Filipino Teachers in Maryland
"The addition this year of more than a dozen teachers from the Philippines who are volunteering in a weekend tutoring program at High Bridge Elementary School has resulted in more one-on-one time with students and is a needed boost in preparing for upcoming state tests, say organizers...."
|AFTA Maryland Chapter President Lynne A. Ciocon tutoring a student at High Bridge Elementary School in Bowie, Maryland (Prince George's County)|
Virginia Terhune, a staff writer at the Gazette.Net (Maryland Community News Online), wrote last year in her article, "Filipino teachers bring expertise to Bowie school’s tutoring program". The team of Filipino teachers was headed by the president of the Maryland Chapter of the Association of Filipino Teachers of America (AFTA Maryland), Lynne A. Ciocon.
|Photo with AFTA-Maryland Officers|
“While Maryland ranks first in the nation, as a County we must continue to improve our school system and make certain that each day our students are provided the best education possible,” Baker went on to say. As County Executive, I remain committed to ensuring that all students in Prince George’s County are provided the quality education they deserve. Together we can make our school system great.”In 2011, the state of Maryland noted that Prince George's County schools have been improving. "The data show a fairly steady upward trend in the passing rate of county students over the last five years", said Paul Mazzo, the school system’s director of testing. (Read "Prince George’s test scores increase overall, but most fall short of achievement goals" for the entire story). Part of this struggle of schools in Prince George's county are teachers from the Philippines. A special documentary on Maryland Schools, "'The Learning' in Context" highlighted the plight of Filipino teachers in schools in Maryland:
Teaching abroad is an attractive option for many Filipino teachers, who stand to earn as much as 25 times their standard salaries in the Philippines. In Baltimore, which has been actively recruiting in the Philippines since 2005, Filipino teachers earn as much as $45,000 a year, as compared to an average of $3,500 earned for teaching public school in the Philippines (and slightly more for teaching private school).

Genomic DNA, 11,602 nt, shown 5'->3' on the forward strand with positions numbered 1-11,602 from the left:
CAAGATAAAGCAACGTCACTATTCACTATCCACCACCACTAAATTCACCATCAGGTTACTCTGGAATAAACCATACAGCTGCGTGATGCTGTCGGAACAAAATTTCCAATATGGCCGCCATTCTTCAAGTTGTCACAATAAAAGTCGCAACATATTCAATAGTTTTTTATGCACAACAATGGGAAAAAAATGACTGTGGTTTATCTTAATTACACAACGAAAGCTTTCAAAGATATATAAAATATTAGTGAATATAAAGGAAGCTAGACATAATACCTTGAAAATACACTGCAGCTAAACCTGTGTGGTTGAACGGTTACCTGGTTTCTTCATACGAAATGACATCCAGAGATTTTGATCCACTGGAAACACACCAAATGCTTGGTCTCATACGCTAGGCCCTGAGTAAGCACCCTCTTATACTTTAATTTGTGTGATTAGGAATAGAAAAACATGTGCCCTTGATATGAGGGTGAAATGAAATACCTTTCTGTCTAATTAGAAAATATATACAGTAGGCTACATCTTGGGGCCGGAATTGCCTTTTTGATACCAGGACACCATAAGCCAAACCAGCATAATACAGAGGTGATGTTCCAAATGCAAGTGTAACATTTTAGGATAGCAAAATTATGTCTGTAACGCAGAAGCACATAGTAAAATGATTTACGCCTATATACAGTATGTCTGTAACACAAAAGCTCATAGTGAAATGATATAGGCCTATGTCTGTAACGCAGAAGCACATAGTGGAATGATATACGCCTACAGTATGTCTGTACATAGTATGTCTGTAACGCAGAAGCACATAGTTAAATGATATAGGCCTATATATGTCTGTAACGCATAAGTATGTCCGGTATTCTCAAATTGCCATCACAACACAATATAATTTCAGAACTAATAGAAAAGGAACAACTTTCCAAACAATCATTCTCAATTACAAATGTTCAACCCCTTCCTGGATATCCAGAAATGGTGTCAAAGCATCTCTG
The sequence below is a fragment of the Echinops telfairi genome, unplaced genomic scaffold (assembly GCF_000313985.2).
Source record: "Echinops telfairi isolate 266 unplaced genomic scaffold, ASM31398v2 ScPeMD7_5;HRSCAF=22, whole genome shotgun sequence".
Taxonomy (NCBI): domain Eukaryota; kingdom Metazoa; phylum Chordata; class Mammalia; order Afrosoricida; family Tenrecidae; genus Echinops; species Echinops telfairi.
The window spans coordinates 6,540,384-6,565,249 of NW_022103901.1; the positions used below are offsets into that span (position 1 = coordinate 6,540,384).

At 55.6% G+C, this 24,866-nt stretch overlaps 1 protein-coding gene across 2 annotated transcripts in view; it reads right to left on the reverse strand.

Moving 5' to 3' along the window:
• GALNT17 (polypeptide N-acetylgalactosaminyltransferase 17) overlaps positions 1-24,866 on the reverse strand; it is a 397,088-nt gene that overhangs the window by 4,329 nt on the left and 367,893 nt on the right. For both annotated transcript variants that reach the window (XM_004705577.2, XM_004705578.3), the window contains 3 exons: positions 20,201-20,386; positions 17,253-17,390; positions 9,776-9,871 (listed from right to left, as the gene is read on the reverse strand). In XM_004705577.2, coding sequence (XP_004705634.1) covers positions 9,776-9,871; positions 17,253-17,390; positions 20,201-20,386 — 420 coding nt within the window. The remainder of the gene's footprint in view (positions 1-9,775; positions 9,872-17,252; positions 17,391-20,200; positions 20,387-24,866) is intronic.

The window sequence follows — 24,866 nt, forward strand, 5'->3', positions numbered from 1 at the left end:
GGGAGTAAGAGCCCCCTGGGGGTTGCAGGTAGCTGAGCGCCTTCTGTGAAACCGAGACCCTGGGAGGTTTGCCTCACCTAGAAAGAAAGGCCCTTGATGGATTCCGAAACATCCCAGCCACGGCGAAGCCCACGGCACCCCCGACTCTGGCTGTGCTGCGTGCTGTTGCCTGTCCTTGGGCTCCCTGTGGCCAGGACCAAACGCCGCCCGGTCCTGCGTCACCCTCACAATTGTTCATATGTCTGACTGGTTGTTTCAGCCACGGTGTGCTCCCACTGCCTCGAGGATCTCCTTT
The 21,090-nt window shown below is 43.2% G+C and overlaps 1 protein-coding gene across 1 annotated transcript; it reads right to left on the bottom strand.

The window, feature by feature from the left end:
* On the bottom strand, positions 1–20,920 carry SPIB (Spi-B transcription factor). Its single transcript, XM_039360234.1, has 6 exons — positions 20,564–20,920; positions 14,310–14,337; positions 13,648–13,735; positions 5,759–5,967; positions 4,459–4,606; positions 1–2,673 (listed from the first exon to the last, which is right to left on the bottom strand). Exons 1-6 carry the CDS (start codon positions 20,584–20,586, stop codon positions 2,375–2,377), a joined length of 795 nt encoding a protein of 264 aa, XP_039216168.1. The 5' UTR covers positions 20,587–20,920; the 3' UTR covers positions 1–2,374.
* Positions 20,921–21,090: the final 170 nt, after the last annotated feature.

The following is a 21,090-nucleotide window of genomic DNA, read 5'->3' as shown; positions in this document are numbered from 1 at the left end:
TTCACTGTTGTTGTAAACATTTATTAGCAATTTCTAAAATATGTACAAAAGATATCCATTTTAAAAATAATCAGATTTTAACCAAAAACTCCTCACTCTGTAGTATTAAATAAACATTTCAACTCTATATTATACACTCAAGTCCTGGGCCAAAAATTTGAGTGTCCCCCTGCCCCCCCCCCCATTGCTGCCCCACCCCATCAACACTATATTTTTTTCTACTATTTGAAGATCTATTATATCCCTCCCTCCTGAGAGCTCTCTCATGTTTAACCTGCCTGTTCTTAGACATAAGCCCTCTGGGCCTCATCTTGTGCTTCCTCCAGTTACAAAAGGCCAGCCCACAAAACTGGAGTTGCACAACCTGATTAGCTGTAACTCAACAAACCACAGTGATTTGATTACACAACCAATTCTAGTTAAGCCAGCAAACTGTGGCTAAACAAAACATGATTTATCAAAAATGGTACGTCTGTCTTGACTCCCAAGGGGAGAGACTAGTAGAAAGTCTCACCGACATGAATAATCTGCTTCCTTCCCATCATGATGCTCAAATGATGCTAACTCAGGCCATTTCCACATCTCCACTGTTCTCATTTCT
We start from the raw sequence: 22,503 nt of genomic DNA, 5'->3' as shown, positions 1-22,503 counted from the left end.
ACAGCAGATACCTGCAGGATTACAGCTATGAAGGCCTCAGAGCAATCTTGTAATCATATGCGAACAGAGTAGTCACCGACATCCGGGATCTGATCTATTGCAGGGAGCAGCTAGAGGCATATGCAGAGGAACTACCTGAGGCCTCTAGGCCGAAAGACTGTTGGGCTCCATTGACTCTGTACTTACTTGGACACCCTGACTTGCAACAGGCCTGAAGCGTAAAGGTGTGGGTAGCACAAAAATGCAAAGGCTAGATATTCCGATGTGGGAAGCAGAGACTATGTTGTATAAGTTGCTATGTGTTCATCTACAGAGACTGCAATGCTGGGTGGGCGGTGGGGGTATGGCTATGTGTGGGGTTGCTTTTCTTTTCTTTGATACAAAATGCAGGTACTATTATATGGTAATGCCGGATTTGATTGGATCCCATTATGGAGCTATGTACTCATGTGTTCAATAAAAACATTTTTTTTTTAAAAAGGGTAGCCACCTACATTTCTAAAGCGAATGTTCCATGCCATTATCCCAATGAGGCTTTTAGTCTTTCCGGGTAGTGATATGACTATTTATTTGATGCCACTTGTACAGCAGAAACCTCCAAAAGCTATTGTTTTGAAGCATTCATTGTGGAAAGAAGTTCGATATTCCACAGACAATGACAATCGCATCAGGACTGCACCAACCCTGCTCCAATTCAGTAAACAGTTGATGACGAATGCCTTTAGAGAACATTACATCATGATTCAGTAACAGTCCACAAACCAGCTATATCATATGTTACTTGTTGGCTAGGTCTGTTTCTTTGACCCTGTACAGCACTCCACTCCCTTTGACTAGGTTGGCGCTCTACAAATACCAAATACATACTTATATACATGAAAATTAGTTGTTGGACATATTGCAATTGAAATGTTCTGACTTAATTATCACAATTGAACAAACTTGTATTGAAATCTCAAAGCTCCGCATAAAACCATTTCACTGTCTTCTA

Typically, interested teachers apply through a for-profit recruitment agency and pay $5,000 to $8,000 in fees to cover transportation to the United States, immigration certification and housing assistance.
For school districts such as Baltimore's, recruiting abroad is efficient and cost-effective. Studies conducted by the Center for American Progress and the National Commission on Teaching and America's Future show that teacher turnover rates are highest in the nation's poorest areas, leaving many low-income urban schools in constant need of new teachers. According to a Maryland teacher staffing report, 60 percent of new teachers in the city of Baltimore leave after fewer than five years. Teacher attrition is estimated to cost Maryland approximately $42 million annually.
Rather than recruiting at various job fairs and through other outlets in the United States, a recruitment agency can fill multiple positions by sending representatives on one trip to Manila in the Philippines. There, they can choose from hundreds of pre-screened applicants. Filipino teachers are highly valued because of their excellent English skills; when American teachers set up the public school system in the Philippines, English was established as the language of instruction and remains so to this day.
A recent decision by the U.S. Department of Labor, however, has halted the recruitment process. An April 2011 investigation of Maryland's Prince George's County school district, which had recruited more than 1,000 teachers from the Philippines since 2005, found that the district had failed to pay proper wages and to maintain proper documentation. The district was ordered to pay a penalty of $1.74 million, as well as back wages amounting to more than $4.3 million, to 1,044 teachers, most of them Filipino. On July 7, 2011, the Prince George's County public schools reached a settlement and agreed to pay the $4.3 million in back wages and to be barred from employment-based sponsorship for two years. For scores of teachers, this agreement meant an abrupt end to their lawful status in the United States.